Winston Churchill once said, “Success is not final and failure is not fatal – it is the courage to continue that counts.” Thomas Edison said, “Many of life’s failures are people who did not realize how close they were to success when they gave up.” These words of wisdom lead me to ponder even the definitions of the words “success” and “failure“. Perhaps they are nothing more than labels we use for experiences that could very well be integral stepping stones for the people having them. Both words are laden with judgment, leading us to want to move toward one and away from the other. But what if they are simply two sides of the same coin?
“The spirit, the will to win, and the will to excel are the things that endure. These qualities are so much more important than the events that occur.”
~ Vince Lombardi
Consider the following events in each of these people’s lives:
- It has been said that Abraham Lincoln failed in business twice, had a nervous breakdown and was defeated in eight elections.
- Walt Disney was fired by the editor of a newspaper who felt he lacked creative ideas.
- As a boy, Thomas Edison was told by his teacher that he was too stupid to learn anything.
- Soichiro Honda, the founder of Honda, was turned down for an engineering job by Toyota.
- Before becoming a successful actor, John Wayne was rejected from the United States Naval Academy.
- Lucille Ball was dismissed by drama school with a note that read, “Wasting her time… she’s too shy to put her best foot forward.”
- Steven Spielberg unsuccessfully applied to film school three separate times.
- Michael Jordan was cut from his high school basketball team.
- Baseball legend Babe Ruth struck out 1,330 times.
- The first novel of best-selling novelist John Grisham was rejected by sixteen agents and twelve publishing houses.
- Robert M. Pirsig’s book Zen and the Art of Motorcycle Maintenance was rejected by 121 publishers before it was published in 1974 and went on to sell millions of copies in 27 languages.
- The Beatles were turned down by the Deca recording company, who said, “We don’t like their sound, and guitar music is on its way out.”
This list could go on and on. What each of these people have in common is that they didn’t let labels like “success” or “failure” define who they are. They didn’t allow the events in their lives (or their thoughts and judgments about them) to get in the way of their dreams or their beliefs in what they were capable of – and what was possible. And their courage, perseverance and determination benefitted not just themselves, but countless others – many of whom came generations later.
I came across another great quote by a woman named Susan Taylor who said, “Seeds of faith are always within us; sometimes it takes a crisis to nourish and encourage their growth.” If this is true, perhaps what some call “failure” is actually a catalyst – or even a prerequisite – for what others call “success”.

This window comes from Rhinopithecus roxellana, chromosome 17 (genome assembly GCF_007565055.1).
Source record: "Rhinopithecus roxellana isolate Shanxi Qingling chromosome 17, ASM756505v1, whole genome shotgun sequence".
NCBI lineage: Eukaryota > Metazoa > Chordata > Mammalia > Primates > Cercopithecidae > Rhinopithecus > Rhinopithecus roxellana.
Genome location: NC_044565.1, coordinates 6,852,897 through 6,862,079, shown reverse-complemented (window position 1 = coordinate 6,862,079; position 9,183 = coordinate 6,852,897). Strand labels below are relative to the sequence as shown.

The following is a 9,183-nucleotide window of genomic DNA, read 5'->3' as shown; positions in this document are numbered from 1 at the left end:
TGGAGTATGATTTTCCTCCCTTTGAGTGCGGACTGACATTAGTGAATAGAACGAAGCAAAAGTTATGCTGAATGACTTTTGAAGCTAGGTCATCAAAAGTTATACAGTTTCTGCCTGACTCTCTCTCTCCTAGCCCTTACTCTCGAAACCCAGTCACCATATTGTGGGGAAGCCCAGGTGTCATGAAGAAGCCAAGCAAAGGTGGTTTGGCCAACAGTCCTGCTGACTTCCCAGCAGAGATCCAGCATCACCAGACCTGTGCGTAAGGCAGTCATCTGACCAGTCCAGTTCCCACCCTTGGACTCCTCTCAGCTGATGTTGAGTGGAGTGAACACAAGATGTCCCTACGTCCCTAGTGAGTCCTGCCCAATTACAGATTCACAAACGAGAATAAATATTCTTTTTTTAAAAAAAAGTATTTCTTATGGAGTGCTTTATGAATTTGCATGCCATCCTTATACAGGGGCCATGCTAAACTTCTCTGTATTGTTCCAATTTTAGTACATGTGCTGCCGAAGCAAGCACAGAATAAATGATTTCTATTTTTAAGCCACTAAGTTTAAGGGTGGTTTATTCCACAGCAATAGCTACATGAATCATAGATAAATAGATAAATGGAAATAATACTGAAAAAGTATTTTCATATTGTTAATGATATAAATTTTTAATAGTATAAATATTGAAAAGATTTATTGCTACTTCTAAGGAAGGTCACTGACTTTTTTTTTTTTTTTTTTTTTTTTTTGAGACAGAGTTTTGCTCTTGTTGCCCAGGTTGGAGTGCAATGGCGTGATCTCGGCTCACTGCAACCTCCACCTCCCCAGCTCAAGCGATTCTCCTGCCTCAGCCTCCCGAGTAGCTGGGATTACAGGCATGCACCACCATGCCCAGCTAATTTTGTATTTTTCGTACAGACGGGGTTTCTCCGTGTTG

What is going on in your life right now? What if it is exactly what you need to experience in order to get where you most want to go?
Implications for Real Leaders
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Have you experienced a disappointment or setback in your recent past that left you reeling? Have you found it difficult to get excited about things and maybe even felt like you needed to make a drastic change in order to bounce back? If so, this week’s video post is just for you. Below is a written version of what is in the video.
If you live in Phoenix, you may have noticed that a lot of shrubbery and trees froze over the winter. They look like they are dead — all dried up and prickly – ugly. I have a bougainvillea in my back yard that froze — not a pretty sight. It’s tempting to pull the whole thing out. Because it looks like it is dead. But I know that it is not, because this has happened in the past. And I know that once we trim all the dead stuff off, in the coming weeks, it will come back fuller and even more beautiful than it was last year.
That bougainvillea is a lot like us. I think a lot of us have experienced what we would call a freeze in our lives at some point – maybe a layoff, a reorganization, or just having the rug pulled out from under you, where you think that nothing is the way you want it to be and you wonder how you will ever recover. And I think some of us have been in a freeze for a really long time. We’ve lost the passion in what we do. We’ve lost the lightness in our step and maybe things have become a bit of a drudge.
You may think you have to change everything to bounce back, just like you might think you have to pull this tree out. But really, there is wisdom in realizing that sometimes we have the opportunity to trim the dead stuff away and to recognize that there is something underneath it just waiting to break through. And the freeze is neither good, nor bad. It just is. Whatever it is that may have happened to you or me in our past — it’s not good, it’s not bad — it just is. What we need to realize that there is something within needing to break though and we have an opportunity to trim away the stuff that isn’t working anymore and have faith that in the spring we will bloom fuller, brighter and bigger than we did before.
For more on bouncing back: